Downtowns Learning by Example … Not a One Size Fits All

March 1, 2021
Downtowns Learning by Example … Not a One Size Fits All

The Iowa Downtown Resource Center provides technical assistance to all Iowa downtowns that accept help. Sometimes that simply means getting communities to talk to each other and learn from success stories and challenges. Can a small town learn from a big city? Can an urban district learn from a tiny town? I think so. Many of the issues are the same, for example, downtown vacancy or aging building stock. Most likely it is the solution or implementation that can vary widely. One size doesn’t fit all. Small towns are sometimes challenged by the resources available to implement or quite possibly the feasibility based on their local market. Large cities on the other hand may have their own problems such as sprawl or competing shopping areas. We frequently get calls for help from extremely small communities that perhaps have lost most of their downtown appeal. We work with them knowing we must meet them in their current place. Usually, this means taking small steps to generate local interest and momentum.

Recently, the Iowa Downtown Resource Center and Empower Rural Iowa conducted a small town survey for communities with populations under 1,200. The survey focused on the health of the downtowns in those communities. Approximately 200 communities participated. More than half of those were communities with less than 400 population. The results were interesting ... quite different than what we would hear in larger cities. We will use the results by reacting to small town issues in our travels, conferences, workshops, etc., but we also received good information from communities we think we can help. We started by selecting seven communities to receive Downtown Walk Around Assessments. Congratulations to Graettinger, West Point, Carson, Macedonia, Keota, Allison and Panora. Here are some interesting survey results:

  • When describing downtown, nearly 25% of those surveyed focused on a small mix of businesses. Some saw this as a negative while others greatly valued this business core.
  • The greatest need downtown…more businesses, especially retail. Many indicated a specific need for restaurants. Grocery and gas stations were high on the list. Cleaning up of properties is also a high priority.
  • An average of 6.7 businesses exist in downtowns of survey takers. An average of 1.37 of those are retail.
  • What businesses could succeed in your downtown:  restaurants, coffee, gas station, beauty shops, grocery?
  • Best downtown feature: park/playground/shelter, cleanliness, pride, friendly, a specific business.
  • Only 16% of communities see the condition of downtown buildings as high quality.
  • When asked what creative downtown projects were done in the last five years, the most popular responses were parks, playgrounds, Freedom Rocks, sidewalks and specific buildings.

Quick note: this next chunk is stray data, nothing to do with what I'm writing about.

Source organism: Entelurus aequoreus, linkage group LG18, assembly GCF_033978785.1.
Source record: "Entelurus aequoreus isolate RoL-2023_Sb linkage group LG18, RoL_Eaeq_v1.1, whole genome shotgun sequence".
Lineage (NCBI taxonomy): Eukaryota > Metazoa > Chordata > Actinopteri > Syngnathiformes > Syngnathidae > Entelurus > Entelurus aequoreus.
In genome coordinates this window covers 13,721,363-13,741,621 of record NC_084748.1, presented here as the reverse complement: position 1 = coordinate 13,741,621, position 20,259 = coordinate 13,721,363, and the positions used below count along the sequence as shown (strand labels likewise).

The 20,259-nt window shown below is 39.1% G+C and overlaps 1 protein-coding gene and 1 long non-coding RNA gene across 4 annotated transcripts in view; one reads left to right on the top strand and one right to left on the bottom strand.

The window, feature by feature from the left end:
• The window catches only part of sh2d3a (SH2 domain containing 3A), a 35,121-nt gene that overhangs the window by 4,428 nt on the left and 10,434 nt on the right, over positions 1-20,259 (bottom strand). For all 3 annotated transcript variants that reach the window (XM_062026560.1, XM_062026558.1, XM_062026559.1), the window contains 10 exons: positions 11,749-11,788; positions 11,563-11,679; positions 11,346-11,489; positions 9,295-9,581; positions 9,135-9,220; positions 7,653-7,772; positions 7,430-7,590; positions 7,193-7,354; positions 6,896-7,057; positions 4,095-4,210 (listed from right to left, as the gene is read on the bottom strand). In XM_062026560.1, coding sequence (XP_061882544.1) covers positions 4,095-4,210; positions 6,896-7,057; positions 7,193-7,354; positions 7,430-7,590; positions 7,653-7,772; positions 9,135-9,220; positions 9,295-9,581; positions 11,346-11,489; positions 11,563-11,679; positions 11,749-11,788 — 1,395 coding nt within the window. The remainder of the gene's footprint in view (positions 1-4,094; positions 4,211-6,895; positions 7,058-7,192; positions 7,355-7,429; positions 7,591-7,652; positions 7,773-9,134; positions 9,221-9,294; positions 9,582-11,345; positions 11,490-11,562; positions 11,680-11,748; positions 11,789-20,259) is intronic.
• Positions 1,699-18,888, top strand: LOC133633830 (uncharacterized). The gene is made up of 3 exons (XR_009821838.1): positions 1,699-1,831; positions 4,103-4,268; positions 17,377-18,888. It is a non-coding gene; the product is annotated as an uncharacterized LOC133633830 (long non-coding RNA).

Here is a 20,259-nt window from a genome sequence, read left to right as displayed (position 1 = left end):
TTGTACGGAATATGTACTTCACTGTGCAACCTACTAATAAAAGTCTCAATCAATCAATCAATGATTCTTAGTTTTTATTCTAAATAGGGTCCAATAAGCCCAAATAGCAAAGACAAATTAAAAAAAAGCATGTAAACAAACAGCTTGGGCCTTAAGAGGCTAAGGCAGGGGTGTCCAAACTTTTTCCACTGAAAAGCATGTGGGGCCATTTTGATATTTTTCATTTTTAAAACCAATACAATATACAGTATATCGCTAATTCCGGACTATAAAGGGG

• 85% of respondents say the downtown is worth saving (meaning 15% think it is not!)

    (contact Iowa Downtown Resource Center for a complete summary of the survey results)

A few great examples of recent small town success in Iowa…

Danville:  new fire station

Batavia:  new city hall

Grand Junction:  new community center for local events

Swisher took over an empty city lot that had been the site of a gas station, cleaned it up and raised money for a children’s playground/park.

Lohrville received one of several community catalyst building remediation grants.
Lohrville’s project will be the rehab of an old service station building.

Allerton revamped an old pharmacy and turned it into a gathering place for an old-fashioned soda.

Minburn relocated their depot and turned it into a restaurant on the bike trail.

Essex updated its banners, and a local citizen donates flower pots and flowers that sit outside businesses.

Preston renovated the old city hall building and converted it into incentivized incubator space.  The Humming Arrow Boutique has done business there for 18 months.

Northboro installed a three-flagpole memorial space in the city park and installed new playground equipment.  

Alden added an amazing stage to the park, one of the best in Hardin County.

Macedonia completed installation of a black iron railing, and updated benches and planter boxes. The city is in the beginning phase of an IEDA downtown façade project.

Carson is also working on a downtown façade project and recently received a community catalyst grant.

Fremont revamped their pocket park and added new benches, tables and plantings.

Graettinger completed a streetscape project with new lights, curb gutters, storm sewers and sidewalks.

Hopkinton coordinates a car show that attracts over 500 cars and a Monsters on Main Halloween event.

Woodburn does a Labor Day Parade and barbecue.

Imogene completed a trailhead campground and restroom project that brings visitors to the community and downtown.

Alleman competed in a metro waste program collecting 264 pounds of plastic shopping bags.  They defeated much larger competition and won a park bench.

Farmersburg works with a local youth group on a community flower pot project.

Glidden (city) purchased the old newspaper building and turned it into a community wellness center.

McCausland saved a historic bank building and turned it into city hall.

Gilmore City painted a mural of the city on the side of a downtown building.

Thurman has pitched banners that give a history of the town, and they purchased new Christmas lights.

Correctionville had a local family revitalize an old grocery store and open a coffee shop.

Hills built a city park stage to host music in the park as well as movies.

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